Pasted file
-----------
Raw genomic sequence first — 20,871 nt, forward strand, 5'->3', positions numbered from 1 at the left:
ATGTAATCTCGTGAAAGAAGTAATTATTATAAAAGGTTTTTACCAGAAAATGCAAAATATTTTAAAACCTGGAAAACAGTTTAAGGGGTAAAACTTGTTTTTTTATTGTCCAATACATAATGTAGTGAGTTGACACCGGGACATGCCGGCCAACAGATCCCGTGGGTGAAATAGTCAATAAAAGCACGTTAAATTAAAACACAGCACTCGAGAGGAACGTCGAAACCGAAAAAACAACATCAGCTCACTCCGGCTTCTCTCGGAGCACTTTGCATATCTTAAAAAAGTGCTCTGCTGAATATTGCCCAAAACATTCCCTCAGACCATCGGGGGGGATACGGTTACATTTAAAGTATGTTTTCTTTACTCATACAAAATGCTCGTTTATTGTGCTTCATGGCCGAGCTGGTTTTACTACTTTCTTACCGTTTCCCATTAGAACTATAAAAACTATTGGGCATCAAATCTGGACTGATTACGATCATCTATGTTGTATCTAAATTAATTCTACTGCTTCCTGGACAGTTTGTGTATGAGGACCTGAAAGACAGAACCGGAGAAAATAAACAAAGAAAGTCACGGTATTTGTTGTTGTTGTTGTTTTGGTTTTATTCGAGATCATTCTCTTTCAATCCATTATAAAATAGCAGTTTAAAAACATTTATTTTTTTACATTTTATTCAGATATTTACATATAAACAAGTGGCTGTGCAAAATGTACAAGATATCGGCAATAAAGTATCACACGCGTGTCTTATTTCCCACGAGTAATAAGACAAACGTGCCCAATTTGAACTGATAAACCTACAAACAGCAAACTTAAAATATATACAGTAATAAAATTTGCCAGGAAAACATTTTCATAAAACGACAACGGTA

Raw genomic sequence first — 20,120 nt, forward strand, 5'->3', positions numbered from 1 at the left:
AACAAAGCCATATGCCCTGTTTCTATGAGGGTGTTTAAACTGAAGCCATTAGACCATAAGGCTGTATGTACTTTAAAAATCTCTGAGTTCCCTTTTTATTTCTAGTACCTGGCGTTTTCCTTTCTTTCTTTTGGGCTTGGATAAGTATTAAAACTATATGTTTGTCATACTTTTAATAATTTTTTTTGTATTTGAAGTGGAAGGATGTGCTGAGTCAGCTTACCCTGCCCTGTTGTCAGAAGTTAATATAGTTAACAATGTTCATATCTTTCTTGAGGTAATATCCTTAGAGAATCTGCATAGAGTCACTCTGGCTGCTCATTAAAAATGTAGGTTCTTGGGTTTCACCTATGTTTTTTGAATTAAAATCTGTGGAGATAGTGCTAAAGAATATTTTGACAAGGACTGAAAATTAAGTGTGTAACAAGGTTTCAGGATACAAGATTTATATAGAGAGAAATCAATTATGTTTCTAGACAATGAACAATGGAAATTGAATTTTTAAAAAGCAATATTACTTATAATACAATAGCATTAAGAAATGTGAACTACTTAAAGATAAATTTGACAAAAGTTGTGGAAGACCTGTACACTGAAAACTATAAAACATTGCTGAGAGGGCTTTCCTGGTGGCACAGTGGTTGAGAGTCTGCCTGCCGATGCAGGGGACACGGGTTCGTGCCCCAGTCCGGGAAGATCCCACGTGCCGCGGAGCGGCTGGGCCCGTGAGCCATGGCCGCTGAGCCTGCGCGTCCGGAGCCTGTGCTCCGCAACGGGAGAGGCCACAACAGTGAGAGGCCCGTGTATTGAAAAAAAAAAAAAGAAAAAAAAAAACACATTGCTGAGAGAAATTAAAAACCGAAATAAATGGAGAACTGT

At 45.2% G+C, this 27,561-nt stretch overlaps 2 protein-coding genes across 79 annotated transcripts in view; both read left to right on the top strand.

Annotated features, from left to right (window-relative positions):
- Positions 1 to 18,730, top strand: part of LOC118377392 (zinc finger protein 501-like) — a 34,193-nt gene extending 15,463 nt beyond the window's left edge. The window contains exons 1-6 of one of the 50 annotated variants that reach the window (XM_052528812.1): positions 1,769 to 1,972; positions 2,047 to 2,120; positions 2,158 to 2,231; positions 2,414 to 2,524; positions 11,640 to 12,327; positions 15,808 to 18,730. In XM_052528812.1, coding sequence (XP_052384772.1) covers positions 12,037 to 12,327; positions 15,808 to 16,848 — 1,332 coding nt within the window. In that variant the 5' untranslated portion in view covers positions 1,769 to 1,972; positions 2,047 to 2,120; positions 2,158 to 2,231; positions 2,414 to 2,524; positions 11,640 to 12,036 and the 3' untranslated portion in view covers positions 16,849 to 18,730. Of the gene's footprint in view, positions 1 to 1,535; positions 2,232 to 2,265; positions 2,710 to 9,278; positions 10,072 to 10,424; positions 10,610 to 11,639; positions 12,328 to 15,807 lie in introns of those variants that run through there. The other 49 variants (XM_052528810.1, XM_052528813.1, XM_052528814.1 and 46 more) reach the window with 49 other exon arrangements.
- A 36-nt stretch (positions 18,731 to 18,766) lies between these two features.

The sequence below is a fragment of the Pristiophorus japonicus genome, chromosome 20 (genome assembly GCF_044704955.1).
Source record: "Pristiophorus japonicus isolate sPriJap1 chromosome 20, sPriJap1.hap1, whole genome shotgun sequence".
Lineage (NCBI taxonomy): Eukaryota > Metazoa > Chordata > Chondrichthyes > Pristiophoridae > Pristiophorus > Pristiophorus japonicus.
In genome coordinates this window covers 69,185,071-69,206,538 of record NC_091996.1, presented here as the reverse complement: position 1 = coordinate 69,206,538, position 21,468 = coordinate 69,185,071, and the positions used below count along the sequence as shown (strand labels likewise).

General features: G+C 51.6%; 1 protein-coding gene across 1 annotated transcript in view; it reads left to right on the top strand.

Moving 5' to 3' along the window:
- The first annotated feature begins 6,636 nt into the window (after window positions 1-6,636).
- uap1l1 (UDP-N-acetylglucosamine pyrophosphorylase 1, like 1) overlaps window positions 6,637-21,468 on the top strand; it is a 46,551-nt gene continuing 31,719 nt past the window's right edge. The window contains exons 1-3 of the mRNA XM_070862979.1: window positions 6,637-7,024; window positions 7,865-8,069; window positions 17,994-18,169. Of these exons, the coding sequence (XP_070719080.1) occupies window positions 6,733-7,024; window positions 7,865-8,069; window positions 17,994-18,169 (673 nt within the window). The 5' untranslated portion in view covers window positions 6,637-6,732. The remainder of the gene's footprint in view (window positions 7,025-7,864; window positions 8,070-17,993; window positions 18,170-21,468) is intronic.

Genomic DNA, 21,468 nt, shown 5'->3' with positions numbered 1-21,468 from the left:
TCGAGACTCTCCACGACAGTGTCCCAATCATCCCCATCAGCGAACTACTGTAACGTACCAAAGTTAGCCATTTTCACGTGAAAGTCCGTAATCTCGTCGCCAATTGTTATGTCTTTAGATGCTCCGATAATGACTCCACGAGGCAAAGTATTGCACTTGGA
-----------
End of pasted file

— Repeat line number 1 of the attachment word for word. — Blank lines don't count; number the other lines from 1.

Raw genomic sequence first — 20,871 nt, forward strand, 5'->3', positions numbered from 1 at the left: